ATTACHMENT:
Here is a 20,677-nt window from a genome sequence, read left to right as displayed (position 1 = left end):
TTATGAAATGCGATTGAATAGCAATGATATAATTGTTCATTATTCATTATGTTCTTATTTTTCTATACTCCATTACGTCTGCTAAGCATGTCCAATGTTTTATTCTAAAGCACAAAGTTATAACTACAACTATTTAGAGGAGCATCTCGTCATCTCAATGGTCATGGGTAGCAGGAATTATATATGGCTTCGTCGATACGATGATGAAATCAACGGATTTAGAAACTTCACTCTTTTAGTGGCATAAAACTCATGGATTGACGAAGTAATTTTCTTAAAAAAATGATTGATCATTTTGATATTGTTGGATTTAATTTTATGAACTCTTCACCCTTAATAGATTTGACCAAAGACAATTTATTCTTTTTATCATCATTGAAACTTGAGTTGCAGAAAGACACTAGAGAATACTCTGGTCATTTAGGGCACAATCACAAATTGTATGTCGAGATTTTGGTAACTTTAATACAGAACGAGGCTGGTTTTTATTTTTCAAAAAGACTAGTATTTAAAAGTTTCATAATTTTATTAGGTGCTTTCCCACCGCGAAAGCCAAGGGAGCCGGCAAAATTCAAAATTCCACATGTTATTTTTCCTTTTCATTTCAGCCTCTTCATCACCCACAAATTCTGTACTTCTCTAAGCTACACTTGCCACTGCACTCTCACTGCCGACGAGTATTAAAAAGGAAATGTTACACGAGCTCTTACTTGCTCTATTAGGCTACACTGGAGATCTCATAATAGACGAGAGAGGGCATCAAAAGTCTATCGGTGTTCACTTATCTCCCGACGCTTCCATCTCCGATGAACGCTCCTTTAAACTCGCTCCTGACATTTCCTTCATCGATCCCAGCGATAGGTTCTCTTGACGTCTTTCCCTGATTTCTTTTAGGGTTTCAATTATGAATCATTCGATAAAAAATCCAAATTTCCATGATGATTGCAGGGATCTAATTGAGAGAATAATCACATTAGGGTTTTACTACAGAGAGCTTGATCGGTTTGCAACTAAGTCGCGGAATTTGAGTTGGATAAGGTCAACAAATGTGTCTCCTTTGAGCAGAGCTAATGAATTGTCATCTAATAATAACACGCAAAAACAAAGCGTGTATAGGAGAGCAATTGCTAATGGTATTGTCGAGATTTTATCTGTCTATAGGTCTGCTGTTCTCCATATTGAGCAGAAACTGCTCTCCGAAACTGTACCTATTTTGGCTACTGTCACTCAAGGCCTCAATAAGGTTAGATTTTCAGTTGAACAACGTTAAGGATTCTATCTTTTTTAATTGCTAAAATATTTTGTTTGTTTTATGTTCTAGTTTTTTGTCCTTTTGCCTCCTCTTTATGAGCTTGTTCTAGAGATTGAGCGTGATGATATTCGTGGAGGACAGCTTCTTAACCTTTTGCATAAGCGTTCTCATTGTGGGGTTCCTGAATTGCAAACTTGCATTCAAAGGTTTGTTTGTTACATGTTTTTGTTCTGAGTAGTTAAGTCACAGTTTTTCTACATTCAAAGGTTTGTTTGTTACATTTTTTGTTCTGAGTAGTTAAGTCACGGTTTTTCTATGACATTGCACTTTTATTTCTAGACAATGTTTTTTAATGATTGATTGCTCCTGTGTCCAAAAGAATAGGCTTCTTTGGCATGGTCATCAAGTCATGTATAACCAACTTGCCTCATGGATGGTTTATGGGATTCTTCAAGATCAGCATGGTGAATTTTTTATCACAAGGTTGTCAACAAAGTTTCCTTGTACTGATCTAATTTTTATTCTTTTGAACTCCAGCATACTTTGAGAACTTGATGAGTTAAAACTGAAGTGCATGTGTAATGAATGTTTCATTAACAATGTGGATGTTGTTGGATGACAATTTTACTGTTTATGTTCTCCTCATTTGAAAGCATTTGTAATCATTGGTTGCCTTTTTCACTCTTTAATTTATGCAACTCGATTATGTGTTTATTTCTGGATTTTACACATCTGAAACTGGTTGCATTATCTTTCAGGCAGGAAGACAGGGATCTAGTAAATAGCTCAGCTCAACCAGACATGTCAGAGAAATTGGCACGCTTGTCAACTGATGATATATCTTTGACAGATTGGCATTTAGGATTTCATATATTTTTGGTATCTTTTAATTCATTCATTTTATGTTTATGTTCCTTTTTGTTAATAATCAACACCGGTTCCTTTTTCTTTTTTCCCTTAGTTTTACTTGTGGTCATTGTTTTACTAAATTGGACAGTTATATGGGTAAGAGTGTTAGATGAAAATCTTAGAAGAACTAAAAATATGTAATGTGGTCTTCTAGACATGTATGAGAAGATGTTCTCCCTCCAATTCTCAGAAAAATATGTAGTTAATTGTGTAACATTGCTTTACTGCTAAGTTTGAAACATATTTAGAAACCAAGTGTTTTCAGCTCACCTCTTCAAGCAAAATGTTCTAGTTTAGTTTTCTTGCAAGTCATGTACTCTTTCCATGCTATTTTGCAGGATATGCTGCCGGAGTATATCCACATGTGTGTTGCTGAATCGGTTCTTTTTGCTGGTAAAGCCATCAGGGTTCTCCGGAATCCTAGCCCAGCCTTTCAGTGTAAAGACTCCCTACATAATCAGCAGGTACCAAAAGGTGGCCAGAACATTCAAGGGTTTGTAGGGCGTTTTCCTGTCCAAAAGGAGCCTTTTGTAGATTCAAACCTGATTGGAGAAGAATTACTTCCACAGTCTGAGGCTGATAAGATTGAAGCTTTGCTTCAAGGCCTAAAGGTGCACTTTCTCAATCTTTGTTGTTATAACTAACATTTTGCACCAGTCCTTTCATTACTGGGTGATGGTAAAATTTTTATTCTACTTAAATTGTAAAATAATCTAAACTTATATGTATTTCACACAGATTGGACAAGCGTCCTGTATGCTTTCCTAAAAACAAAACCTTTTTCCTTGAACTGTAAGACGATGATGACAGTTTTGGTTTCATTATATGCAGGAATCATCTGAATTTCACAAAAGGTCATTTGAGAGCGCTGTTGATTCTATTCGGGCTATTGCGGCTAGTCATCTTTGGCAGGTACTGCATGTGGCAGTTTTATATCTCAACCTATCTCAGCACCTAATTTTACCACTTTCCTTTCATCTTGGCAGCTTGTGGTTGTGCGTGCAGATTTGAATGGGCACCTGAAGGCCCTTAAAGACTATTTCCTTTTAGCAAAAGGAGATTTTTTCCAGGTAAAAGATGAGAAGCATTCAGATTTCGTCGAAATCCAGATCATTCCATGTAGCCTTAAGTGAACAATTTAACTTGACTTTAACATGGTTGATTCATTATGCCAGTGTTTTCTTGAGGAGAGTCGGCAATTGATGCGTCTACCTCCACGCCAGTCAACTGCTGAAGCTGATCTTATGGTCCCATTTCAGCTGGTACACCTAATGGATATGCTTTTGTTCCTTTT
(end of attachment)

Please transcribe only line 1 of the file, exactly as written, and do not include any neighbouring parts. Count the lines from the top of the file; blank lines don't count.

Here is a 20,677-nt window from a genome sequence, read left to right as displayed (position 1 = left end):